This month’s VCoM comes with a bit of storytelling flair.
Let us take a little trip back in time, it is 1911 and on his way home from work your dad stops by the local Woolworth’s to pick up a pack of Royal Bengals Little Cigars. He paid 15 cents for a pack of 10 cigars but all you want to know is where are you going on your next adventure?
You sit at his feet while he relaxes in his chair, slowly opening up the pack he watches the anticipation build in your eyes. Almost toying with you he slowly pulls the lid back, brushes aside his cigars looking for the small piece of cardboard that you are eagerly waiting for him to pull out. He pulls the card up, the back is facing you and you cannot read the small text from where you sit. Who is it? What year will you imagine you travel to tonight?
He finally pulls out the card and with a smile he turns the card towards you… Benjamin Franklin! An American Hero of History. You run over to the Encyclopedia Britannicas sitting on the shelf and quickly grab the “A” book for “American Revolution”. You spend the rest of the night lost in thought, reading up on the founding of America. You drift off to sleep dreaming about life in the 1700s.
OK, enough of the dramatic, back to reality. This month’s card comes from the Heroes of History release, a 100 card set inserted in to packs of cigars that is cataloged as 1911 T68 Heroes of History. The set included noted historical figures from around the world, the checklist includes Bonaparte, Grant, Hudson, Lincoln, Caesar, Louis XIV, Shakespeare and others.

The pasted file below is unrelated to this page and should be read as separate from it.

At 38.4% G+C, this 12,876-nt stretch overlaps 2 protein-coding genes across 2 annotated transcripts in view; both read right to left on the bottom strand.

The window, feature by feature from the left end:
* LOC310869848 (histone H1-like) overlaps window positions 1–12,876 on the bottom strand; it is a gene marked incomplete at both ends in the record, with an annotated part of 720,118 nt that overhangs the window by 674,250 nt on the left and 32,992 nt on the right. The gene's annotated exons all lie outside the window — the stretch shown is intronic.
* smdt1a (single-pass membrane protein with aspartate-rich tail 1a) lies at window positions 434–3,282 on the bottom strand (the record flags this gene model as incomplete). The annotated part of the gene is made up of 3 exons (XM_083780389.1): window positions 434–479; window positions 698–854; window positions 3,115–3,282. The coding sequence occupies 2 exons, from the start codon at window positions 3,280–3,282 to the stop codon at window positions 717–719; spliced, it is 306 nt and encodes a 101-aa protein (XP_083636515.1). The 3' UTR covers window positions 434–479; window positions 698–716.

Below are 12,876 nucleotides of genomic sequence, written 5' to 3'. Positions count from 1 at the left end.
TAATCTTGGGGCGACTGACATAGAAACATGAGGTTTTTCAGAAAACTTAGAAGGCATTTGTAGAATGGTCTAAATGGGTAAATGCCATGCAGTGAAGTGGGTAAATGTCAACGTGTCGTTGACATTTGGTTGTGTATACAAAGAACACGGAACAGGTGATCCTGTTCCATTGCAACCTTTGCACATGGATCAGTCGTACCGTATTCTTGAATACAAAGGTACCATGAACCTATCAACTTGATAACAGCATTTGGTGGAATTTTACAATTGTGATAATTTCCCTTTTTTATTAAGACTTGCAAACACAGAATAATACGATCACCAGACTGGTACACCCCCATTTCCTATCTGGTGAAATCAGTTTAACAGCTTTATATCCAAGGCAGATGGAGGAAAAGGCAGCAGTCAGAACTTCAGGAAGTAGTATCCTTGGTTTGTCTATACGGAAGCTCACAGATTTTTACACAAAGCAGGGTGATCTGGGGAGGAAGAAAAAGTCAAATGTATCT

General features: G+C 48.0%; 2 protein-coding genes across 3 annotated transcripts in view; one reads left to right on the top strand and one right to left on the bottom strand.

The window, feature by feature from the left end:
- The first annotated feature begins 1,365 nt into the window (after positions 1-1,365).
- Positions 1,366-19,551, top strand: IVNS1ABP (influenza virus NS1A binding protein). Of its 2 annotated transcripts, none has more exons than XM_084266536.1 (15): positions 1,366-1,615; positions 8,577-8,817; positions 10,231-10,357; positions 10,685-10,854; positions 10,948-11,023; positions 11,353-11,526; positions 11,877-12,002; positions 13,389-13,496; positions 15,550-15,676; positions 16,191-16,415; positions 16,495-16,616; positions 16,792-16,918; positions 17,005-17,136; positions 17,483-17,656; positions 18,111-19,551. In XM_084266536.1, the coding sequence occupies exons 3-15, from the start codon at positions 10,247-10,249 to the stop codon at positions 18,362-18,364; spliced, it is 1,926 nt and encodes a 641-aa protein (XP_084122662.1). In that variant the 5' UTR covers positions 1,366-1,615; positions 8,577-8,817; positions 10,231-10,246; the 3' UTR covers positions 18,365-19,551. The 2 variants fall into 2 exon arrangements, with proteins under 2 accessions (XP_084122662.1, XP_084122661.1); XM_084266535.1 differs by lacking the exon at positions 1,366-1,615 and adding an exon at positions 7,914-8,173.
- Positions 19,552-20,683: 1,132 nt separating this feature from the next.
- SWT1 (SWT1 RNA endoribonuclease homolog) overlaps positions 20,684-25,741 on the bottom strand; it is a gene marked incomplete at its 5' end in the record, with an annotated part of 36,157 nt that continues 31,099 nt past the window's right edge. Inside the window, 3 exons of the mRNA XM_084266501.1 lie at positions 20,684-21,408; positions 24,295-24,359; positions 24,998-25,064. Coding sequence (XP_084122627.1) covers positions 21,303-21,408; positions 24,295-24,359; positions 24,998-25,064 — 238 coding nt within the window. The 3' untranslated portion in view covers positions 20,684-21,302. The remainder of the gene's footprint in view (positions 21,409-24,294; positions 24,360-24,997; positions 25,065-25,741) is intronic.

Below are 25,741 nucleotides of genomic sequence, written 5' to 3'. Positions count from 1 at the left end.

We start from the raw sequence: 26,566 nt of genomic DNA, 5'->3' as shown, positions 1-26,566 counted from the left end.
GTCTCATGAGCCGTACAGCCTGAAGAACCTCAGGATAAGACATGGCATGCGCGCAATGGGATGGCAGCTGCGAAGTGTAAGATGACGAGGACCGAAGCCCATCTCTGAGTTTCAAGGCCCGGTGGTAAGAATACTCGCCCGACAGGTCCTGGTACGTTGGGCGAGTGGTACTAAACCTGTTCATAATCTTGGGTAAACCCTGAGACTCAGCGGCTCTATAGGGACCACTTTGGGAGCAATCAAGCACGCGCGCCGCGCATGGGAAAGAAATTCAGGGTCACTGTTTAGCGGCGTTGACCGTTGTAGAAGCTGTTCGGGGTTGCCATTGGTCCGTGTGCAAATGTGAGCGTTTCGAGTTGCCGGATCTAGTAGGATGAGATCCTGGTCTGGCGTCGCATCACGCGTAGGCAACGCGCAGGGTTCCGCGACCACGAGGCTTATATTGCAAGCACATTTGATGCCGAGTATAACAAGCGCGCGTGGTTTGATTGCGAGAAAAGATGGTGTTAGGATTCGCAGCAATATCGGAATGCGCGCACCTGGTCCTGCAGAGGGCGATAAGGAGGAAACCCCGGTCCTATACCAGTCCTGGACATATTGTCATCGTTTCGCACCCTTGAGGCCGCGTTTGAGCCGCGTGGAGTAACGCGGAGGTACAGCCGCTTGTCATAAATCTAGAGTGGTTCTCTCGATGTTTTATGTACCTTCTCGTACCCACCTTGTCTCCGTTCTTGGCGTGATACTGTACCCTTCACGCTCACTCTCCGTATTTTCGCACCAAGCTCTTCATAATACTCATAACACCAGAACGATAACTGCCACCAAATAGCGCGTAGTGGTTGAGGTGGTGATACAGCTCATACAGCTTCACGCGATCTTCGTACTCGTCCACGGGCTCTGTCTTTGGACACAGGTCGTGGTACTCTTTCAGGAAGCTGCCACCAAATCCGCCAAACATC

Most of the cards included the figure in a waist length illustration and worked in to the illustration is something important to the person’s legacy. Columbus has three ships in the background, Washington has an image of him crossing the Delaware River, James Monroe has the world map behind him with the Monroe Doctrine document in front of him and so on. The back of the cards contain quite a list of accomplishments from birth to death.
I picked this Franklin because I like the colors, the illustrators did a wonderful job with this set. I did a quick calculation using the CPI from 1911 and I paid barely more (based on inflation) than the original 15 cents it cost the person to buy the pack of cigars containing Big Ben here in 1911.
The card has seen better days, creases run through the card at a couple of levels. Both the front and back are creased, the corners are rounded and the back is stained and browning but it fits nicely in to my vintage collection.